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Estimated rock bottom value of my diamond


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Dear friends,


I am in serious need of selling my engagement ring (purchased in 1999). I showed

the ring to a jeweler in my area (Napa Valley, CA) and he advised me that the center stone might fetch for $16,000 if purchased by a diamond dealer. Here are the specs from the GIA report (dated April 99):


Shape: Round brilliant

Measurements: 7.90 - 7.97 x 4.74 mm.

Weight: 1.78 CT

Depth: 59.7%

Table: 58%

Girdle: Thin to Medium Faceted

Culet: None

Polish: Very Good

Symmetry: Very Good

Clarity: VVS2

Color: F

Fluorescence: None


I'm guessing that $16,000 is the best I can get for the ring ... any advice, please?


Thank you.

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Dear Neil:


Thank you for your response. Would you mind suggesting to me what you think the price, then, for this diamond should be? Please feel free to use ranges ... I'm not trying to pin you down ... I really need help.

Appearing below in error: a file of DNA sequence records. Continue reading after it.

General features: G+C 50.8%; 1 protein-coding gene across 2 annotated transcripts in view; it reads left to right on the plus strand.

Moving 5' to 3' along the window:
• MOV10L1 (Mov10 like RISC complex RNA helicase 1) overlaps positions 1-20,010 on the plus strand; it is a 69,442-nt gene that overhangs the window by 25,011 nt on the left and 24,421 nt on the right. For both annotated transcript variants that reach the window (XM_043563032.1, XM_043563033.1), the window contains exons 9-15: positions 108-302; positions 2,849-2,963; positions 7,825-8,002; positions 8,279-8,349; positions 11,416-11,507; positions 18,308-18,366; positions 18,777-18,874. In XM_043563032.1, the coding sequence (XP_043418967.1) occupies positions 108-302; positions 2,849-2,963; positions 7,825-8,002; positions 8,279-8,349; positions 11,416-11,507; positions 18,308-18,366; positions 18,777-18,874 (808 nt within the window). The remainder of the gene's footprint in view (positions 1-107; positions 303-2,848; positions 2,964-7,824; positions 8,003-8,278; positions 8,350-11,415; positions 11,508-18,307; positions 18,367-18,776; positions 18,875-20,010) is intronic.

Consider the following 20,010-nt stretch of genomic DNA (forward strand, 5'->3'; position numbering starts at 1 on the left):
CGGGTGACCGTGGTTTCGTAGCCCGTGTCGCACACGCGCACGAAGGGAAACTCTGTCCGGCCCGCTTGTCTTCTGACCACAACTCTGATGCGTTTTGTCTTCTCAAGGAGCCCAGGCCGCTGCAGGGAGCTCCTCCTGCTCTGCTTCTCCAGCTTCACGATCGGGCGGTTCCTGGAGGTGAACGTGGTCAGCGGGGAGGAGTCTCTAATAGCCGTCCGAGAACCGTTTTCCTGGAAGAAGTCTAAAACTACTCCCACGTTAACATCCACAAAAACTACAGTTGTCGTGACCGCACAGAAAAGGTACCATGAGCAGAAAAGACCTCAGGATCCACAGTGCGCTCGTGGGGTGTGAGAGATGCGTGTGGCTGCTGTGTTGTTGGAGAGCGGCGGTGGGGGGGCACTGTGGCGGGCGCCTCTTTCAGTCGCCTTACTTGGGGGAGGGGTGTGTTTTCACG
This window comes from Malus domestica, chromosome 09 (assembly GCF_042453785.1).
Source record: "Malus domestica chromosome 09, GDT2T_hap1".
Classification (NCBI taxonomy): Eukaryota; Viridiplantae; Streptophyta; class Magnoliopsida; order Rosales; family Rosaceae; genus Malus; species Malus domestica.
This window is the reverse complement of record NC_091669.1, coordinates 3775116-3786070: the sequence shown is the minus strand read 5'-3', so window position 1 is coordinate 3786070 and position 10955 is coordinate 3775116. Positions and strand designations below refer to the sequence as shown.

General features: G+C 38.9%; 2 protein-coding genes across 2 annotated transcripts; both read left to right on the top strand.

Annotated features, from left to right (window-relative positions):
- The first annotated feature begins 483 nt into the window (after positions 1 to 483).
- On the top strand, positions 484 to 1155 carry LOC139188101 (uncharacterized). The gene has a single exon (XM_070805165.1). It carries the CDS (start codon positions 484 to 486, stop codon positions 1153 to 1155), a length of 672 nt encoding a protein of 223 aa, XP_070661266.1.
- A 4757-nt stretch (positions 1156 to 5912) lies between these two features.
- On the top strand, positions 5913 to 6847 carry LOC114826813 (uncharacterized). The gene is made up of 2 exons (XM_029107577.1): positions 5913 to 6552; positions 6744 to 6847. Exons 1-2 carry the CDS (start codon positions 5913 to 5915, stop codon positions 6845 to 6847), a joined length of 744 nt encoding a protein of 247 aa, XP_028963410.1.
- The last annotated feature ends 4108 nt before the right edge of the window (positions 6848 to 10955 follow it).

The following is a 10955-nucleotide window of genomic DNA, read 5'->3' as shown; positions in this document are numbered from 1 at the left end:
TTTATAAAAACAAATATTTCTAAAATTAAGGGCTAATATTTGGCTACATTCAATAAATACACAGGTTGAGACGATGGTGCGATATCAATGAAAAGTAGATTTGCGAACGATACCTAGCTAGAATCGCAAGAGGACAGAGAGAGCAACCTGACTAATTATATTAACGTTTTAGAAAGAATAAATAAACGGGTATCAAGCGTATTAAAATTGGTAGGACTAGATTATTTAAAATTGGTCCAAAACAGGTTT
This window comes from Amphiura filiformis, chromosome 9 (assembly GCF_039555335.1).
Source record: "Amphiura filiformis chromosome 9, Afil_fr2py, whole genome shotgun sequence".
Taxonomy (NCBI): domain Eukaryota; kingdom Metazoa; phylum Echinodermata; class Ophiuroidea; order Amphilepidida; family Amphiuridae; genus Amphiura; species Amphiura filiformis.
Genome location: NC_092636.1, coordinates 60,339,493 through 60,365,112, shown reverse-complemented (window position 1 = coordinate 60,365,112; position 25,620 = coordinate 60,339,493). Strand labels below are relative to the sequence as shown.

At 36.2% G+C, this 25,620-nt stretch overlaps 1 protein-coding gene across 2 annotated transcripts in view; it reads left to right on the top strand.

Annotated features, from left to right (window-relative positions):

I guess I should be happy with the jeweler's appraisal. He said he's going to try to do me the favor of locating a diamond dealer who'd want to buy the stone (there's also two other diamonds for sale, each at a .5+ CT with F color and VS2 clarity), then take a small cut for his service.


Thanks, again.

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At the top of the page is a link called 'find online jeweler' that will allow you to search for offers for sale of stones with some general specs. You'll notice that there is a range of prices and this generally is based on the cutting and grading accuracy of the subject stones. The same issues apply for your resale. Dealers seem to pay about 50% to 70% of these prices although this can vary drastically from market to market, dealer to dealer and even from stone to stone. They will pay more if they've got a customer lined up already and they will pay less if they expect to own it for a while before the right customer comes along. Naturally, this assumes that the stone has not been damaged since it was graded 1999 and that there are no other specific attributes that would drive it either up or down.


This is no favor, it's about that small cut. There's nothing wrong with this kind of deal but it does depend heavily on what real offer he comes up with and how expensive a 'small cut' is.



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